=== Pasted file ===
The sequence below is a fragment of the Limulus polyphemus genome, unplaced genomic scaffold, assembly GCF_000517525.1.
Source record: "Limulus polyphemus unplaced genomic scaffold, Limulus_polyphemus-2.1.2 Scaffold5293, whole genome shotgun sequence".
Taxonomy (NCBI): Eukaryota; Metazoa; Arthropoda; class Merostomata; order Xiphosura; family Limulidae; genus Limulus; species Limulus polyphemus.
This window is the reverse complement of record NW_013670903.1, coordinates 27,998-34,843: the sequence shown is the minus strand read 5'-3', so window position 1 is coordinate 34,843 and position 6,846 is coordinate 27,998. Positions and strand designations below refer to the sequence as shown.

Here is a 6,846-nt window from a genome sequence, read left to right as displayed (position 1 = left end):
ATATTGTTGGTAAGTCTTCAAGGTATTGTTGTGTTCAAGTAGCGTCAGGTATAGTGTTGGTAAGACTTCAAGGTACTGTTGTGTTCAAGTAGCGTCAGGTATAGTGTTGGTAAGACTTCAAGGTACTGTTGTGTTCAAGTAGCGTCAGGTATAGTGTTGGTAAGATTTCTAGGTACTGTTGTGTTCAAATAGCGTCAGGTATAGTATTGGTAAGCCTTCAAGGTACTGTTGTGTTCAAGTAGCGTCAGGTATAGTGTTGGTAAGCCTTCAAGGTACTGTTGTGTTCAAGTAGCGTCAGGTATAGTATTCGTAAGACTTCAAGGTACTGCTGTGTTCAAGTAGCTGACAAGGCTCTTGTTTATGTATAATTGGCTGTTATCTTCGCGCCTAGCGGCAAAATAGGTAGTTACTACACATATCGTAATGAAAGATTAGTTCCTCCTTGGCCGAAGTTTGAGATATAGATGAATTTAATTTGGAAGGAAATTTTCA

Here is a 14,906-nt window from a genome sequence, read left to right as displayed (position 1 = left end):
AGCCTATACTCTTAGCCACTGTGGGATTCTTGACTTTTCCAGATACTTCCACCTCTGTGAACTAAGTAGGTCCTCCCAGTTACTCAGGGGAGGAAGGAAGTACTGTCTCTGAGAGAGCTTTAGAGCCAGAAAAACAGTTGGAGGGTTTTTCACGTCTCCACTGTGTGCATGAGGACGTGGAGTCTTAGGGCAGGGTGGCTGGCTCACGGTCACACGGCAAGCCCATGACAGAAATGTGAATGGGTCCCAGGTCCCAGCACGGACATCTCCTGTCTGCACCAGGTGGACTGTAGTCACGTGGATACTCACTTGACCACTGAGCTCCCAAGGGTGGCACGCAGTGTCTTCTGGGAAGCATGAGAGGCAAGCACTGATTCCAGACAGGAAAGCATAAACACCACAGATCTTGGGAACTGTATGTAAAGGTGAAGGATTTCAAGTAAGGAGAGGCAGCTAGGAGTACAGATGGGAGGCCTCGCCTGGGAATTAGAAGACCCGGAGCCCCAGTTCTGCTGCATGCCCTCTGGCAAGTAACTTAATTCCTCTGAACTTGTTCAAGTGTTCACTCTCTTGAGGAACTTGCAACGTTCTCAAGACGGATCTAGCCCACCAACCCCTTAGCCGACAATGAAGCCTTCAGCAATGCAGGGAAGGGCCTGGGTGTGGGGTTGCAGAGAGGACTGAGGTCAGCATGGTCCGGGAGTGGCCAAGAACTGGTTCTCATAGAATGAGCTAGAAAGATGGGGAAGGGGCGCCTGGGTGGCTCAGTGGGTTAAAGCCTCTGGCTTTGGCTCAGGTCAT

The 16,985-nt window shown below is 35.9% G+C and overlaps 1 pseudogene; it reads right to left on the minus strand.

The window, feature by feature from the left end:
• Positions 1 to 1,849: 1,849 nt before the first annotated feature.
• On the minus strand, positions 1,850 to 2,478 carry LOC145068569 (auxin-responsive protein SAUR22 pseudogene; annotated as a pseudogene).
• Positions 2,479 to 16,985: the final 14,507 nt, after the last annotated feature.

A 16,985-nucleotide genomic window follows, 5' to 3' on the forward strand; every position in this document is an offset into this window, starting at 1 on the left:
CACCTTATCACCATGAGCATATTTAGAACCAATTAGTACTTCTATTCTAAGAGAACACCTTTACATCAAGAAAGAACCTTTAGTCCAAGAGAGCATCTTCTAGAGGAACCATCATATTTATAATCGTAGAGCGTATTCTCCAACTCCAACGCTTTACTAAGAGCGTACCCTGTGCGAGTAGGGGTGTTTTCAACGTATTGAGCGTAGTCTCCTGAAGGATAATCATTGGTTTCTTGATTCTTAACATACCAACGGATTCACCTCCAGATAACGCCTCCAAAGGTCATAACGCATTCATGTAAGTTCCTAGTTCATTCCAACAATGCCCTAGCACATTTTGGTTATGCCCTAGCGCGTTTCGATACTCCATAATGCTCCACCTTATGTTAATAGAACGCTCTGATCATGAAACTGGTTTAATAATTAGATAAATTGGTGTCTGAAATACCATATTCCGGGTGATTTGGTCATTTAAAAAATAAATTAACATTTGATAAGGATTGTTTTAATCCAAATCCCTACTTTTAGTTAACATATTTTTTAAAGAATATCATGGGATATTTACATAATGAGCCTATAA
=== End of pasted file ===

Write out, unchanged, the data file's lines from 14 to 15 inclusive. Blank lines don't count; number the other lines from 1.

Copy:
A 16,985-nucleotide genomic window follows, 5' to 3' on the forward strand; every position in this document is an offset into this window, starting at 1 on the left:
CACCTTATCACCATGAGCATATTTAGAACCAATTAGTACTTCTATTCTAAGAGAACACCTTTACATCAAGAAAGAACCTTTAGTCCAAGAGAGCATCTTCTAGAGGAACCATCATATTTATAATCGTAGAGCGTATTCTCCAACTCCAACGCTTTACTAAGAGCGTACCCTGTGCGAGTAGGGGTGTTTTCAACGTATTGAGCGTAGTCTCCTGAAGGATAATCATTGGTTTCTTGATTCTTAACATACCAACGGATTCACCTCCAGATAACGCCTCCAAAGGTCATAACGCATTCATGTAAGTTCCTAGTTCATTCCAACAATGCCCTAGCACATTTTGGTTATGCCCTAGCGCGTTTCGATACTCCATAATGCTCCACCTTATGTTAATAGAACGCTCTGATCATGAAACTGGTTTAATAATTAGATAAATTGGTGTCTGAAATACCATATTCCGGGTGATTTGGTCATTTAAAAAATAAATTAACATTTGATAAGGATTGTTTTAATCCAAATCCCTACTTTTAGTTAACATATTTTTTAAAGAATATCATGGGATATTTACATAATGAGCCTATAA